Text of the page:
Museu do Absinto

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The Virtual Absinthe Museum - The World of Absinthe and Absinthe Antiques: Absinthe Spoons, Glasses, Fountains, Posters, Vintage Absinthe Bottles. Absinthe History and FAQ.
Absinthe Movies from the Silent Film Era
NEW! The 4 Earliest Absinthe Movies 1899-1913 on DVD
Almost from the very outset, motion picture producers found a lucrative niche
producing films with an anti-alcohol message. As the much demonized focus of the
French temperance movement, absinthe was soon given a starring role as

After years of painstaking searching in libraries, archives and private collections in
Italy, France, Holland and the US, Oxygénée has tracked down many of these forgotten
relics from the dawn of the motion picture era – restored and digitally remastered, they
are now available here on a single DVD, in most cases for the first time since their
initial release nearly a century ago.

In 1899 Alice Guy directed the short film La Bonne Absinthe. A crude piece just a
minute long, this is nonetheless the earliest known reference to absinthe in film, and is
included on the DVD

In the first decade of the 20th century a number of anti-alcohol films were released in
France, including Les Victimes de l’alcoolisme (1902), and, most importantly, Gérard
Bourgeois’ marvelously dramatic
Les Victimes de l’alcool (1911), a groundbreaking film
in its day, and a huge commercial success. Until recently it was believed both these films
had been lost, but miraculously a single print of each has recently resurfaced, and both
films are included on the DVD.

On 7th January 1913, the Gem Motion Picture Company released a one reel film called
Absinthe, starring Glen White and Sadie Weston (as Miss Weston). Although the film was
released in standard 35mm spherical 1.37:1 format, only a single imperfect 16mm print
survives today, and it’s from this unique copy (with Dutch subtitles) that this digital
version is derived. An advertising poster for the film is in the collection of the Library of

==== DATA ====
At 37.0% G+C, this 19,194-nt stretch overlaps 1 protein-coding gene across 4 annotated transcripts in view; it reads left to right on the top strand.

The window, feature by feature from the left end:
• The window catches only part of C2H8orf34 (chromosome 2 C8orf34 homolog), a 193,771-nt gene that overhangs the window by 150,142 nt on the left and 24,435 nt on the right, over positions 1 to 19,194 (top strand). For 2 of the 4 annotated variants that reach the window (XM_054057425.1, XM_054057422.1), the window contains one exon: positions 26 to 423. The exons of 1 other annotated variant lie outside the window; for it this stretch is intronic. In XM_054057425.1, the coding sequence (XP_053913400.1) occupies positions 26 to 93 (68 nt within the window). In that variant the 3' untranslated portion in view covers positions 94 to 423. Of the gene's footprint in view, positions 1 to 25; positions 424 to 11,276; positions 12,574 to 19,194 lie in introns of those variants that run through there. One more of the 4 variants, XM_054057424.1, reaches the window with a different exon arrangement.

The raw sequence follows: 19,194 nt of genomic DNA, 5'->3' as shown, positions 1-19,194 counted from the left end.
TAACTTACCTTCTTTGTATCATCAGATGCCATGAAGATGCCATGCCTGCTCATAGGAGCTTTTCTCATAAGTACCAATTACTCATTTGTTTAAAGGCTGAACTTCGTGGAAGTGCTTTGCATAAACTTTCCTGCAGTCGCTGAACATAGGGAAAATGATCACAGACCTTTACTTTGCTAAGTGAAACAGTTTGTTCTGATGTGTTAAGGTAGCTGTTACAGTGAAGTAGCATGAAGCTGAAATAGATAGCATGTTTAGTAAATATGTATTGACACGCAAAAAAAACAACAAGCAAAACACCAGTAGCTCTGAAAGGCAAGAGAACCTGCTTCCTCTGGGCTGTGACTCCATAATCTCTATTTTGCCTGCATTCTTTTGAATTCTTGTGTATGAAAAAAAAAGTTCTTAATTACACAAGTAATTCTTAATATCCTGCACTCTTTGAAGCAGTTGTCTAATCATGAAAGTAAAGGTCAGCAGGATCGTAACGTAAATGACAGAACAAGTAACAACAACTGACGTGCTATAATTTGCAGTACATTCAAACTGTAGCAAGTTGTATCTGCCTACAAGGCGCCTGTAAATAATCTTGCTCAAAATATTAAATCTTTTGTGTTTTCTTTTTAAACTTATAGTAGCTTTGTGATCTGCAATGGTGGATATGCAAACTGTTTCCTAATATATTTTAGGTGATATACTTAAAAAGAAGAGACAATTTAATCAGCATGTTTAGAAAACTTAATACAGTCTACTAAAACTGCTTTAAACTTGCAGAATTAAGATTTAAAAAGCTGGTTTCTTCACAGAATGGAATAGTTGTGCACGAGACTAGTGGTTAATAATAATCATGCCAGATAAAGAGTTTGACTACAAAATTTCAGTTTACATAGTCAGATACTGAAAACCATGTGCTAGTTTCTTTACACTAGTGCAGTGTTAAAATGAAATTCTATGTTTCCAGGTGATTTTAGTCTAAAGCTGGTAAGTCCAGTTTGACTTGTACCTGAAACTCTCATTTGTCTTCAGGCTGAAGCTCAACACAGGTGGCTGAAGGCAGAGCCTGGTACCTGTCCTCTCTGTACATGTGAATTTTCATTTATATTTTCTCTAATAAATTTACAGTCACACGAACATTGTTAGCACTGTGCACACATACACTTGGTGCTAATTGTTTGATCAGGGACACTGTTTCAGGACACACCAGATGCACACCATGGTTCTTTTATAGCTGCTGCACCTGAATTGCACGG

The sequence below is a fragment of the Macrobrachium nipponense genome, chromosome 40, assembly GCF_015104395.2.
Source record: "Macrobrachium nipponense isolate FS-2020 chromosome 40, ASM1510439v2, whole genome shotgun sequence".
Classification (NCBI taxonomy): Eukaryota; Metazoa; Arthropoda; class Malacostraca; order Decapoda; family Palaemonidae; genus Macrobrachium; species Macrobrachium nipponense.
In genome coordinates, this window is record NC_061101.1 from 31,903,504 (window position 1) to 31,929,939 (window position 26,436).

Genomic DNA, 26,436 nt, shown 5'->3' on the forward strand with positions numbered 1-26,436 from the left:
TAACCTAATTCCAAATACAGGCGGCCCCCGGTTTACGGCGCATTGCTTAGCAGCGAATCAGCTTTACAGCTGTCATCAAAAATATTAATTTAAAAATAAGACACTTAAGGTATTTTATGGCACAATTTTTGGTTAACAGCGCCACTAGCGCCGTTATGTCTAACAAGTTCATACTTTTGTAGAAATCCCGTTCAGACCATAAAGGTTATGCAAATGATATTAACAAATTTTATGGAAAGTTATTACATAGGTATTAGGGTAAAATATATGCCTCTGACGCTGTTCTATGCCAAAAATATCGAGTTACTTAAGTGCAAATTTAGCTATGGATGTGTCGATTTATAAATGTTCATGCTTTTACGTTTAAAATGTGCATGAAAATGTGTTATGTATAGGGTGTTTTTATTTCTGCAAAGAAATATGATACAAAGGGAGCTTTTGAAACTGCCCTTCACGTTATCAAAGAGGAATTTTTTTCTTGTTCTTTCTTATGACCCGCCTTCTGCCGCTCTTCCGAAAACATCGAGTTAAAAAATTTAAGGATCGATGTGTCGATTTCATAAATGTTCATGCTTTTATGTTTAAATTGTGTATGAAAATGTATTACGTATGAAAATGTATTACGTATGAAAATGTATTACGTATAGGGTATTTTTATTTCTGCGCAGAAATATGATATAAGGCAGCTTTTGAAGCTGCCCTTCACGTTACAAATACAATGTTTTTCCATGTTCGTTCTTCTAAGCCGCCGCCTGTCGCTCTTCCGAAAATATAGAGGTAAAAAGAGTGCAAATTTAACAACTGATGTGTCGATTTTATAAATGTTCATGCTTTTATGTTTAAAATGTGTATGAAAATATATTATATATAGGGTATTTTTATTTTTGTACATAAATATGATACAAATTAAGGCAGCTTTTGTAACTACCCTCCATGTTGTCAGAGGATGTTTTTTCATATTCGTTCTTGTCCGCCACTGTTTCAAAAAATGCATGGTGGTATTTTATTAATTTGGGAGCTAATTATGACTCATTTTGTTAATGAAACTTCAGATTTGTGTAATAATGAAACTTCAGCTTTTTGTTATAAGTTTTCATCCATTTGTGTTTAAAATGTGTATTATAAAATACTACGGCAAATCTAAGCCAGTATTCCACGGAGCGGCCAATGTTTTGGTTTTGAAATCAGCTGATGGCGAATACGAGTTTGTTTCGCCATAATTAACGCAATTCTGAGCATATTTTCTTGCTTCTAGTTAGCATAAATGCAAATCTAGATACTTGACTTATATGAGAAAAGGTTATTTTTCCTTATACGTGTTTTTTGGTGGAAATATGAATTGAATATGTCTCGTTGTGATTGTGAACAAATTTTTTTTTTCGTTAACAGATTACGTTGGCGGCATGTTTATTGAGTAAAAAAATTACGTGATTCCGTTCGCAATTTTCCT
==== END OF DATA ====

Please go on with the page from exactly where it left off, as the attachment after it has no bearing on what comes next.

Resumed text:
All FOUR restored and digitized films are now available for the first time on this
unique DVD, exclusively from The Virtual Absinthe Museum.

The 1899 and 1902 films are primitive but fascinating relics from the dawn of the motion
picture era. The 1911 ‘Les Victimes de l’Alcool’ is a really major piece of film-making, and
the 1913 Gem production is apparently the only surviving US-made absinthe-related motion
picture from the pre-ban era.

This DVD is sold on the express basis that it for research or private study purposes, not
for broadcast or public viewing. Each of the four silent films are complete, and in overall
good condition considering their age. All four films have a time-code counter throughout,
as seen in the stills below. The total running time for the DVD is just under 45 minutes,
and it’s available in both PAL and NTSC format.

Order the DVD now for only £25, including worldwide airmail postage.

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for fine replica spoons, glasses and fountains.
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Absinthe Posters, for fine-art prints
of the greatest absinthe images.
The 4 Earliest Absinthe Movies on DVD          £25
NTSC version for USA
Shipping inclusive.
The 4 Earliest Absinthe Movies on DVD          £25
PAL version for Europe
Shipping inclusive.
Scenes from Gérard Bourgeois’ marvellous
1911 “Les Victimes de l’Alcool”, showing
the gradual downfall of the hero.
Produced by The Gaumont Film Company
Directed by Alice Guy
Long thought lost, this tiny flickering fragment from the dawn of film history – just 56 seconds long – is the earliest filmed
version of an absinthe being prepared and drunk. Directed by the pioneer female director Alice Guy it tells a short, comical
story: a man walks into a café, orders an absinthe, the waiter brings a bottle and adds a large dose to his glass, the man adds
water from a carafe in an absent minded way while reading his newspaper, not realising that he’s missing the glass entirely.
Without looking he takes a deep drink, and almost chokes on the undiluted alcohol. In a rage he starts attacking the waiter
with his cane. The waiter chases him away with a soda syphon, to the great amusement of the other onlookers.
Alice Guy
Alice Guy-Blaché (July 1, 1873–March 24, 1968) was the first female director in the motion
picture industry and is now considered to be perhaps the first director of a fiction film.

Born Alice Guy, the youngest of four daughters of a Parisian businessman, she spent part of
her early childhood in Chile before being educated in Paris. Her father died when she was quite
young, and she learnt shorthand typing as a means to financial independence. In 1894 she met
Léon Gaumont and was taken on by him as a secretary for the still-photography company he
managed. The company soon went bankrupt but Gaumont bought the defunct operations
inventory and began his own company that soon became a major force in the fledgling motion
picture industry in France. Guy decided to join the new Gaumont Film Company, a decision

that led to a pioneering career in filmmaking spanning more than twenty-five years and involving her directing, producing,
and/or overseeing more than 700 films. From 1897 to 1906, Alice Guy was Gaumont’s head of production and was the